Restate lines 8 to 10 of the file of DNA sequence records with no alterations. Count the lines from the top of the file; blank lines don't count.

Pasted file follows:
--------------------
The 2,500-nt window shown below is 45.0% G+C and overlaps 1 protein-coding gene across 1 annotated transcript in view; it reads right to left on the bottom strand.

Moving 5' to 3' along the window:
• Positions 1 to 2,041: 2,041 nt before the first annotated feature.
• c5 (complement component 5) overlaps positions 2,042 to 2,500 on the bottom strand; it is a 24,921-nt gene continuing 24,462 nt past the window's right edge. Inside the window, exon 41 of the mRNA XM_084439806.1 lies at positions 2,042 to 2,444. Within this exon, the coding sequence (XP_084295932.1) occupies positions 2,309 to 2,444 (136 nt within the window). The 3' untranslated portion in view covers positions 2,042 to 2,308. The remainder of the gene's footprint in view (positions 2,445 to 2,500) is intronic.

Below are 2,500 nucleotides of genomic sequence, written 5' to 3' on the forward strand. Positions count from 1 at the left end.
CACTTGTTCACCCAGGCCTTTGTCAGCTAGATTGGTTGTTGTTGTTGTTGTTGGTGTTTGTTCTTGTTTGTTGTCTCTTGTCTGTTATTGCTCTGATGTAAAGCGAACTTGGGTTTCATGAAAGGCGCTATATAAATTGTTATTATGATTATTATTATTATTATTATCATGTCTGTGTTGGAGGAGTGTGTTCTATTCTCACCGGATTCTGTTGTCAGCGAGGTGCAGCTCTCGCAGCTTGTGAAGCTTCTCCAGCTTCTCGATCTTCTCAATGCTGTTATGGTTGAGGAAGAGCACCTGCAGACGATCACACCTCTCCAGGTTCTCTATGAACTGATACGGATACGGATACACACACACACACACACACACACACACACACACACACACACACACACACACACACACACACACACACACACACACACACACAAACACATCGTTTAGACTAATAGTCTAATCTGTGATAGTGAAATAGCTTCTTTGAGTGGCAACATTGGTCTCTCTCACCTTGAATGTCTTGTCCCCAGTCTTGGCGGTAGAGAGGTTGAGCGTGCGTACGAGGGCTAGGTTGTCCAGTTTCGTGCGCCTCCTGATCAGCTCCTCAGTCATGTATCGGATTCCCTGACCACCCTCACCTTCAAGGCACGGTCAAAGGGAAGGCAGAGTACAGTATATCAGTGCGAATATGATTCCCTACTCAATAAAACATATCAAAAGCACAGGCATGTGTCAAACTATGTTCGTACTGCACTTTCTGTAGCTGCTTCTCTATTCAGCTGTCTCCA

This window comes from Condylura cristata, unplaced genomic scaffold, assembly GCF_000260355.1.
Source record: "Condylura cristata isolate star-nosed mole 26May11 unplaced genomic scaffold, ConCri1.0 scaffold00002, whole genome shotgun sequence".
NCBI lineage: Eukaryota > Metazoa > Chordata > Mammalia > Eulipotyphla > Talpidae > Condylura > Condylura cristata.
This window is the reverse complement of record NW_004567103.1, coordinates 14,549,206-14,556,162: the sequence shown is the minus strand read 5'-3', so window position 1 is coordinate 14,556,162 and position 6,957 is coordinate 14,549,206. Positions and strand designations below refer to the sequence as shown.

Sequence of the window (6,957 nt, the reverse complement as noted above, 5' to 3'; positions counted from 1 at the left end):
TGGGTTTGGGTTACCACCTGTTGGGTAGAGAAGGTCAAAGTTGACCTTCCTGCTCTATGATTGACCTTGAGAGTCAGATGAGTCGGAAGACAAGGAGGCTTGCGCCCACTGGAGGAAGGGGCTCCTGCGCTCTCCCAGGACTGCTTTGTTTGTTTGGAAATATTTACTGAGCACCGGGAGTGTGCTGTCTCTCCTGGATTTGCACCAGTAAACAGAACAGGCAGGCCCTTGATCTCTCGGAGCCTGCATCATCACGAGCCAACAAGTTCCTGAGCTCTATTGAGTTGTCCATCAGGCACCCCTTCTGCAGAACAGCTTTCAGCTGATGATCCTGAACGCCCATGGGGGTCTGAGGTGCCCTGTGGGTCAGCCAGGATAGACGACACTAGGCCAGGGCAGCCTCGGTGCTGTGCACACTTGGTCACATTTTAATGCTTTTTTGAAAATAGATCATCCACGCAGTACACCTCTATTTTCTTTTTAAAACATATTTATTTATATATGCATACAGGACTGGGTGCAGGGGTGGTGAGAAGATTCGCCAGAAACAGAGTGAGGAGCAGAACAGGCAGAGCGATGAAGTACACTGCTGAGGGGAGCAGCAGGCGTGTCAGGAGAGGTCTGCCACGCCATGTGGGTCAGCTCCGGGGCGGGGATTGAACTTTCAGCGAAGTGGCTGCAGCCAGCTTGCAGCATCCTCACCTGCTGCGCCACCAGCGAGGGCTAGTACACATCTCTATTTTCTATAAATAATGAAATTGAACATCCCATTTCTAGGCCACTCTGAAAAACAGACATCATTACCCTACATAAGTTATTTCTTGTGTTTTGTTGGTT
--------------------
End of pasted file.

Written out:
Source record: "Condylura cristata isolate star-nosed mole 26May11 unplaced genomic scaffold, ConCri1.0 scaffold00002, whole genome shotgun sequence".
NCBI lineage: Eukaryota > Metazoa > Chordata > Mammalia > Eulipotyphla > Talpidae > Condylura > Condylura cristata.
This window is the reverse complement of record NW_004567103.1, coordinates 14,549,206-14,556,162: the sequence shown is the minus strand read 5'-3', so window position 1 is coordinate 14,556,162 and position 6,957 is coordinate 14,549,206. Positions and strand designations below refer to the sequence as shown.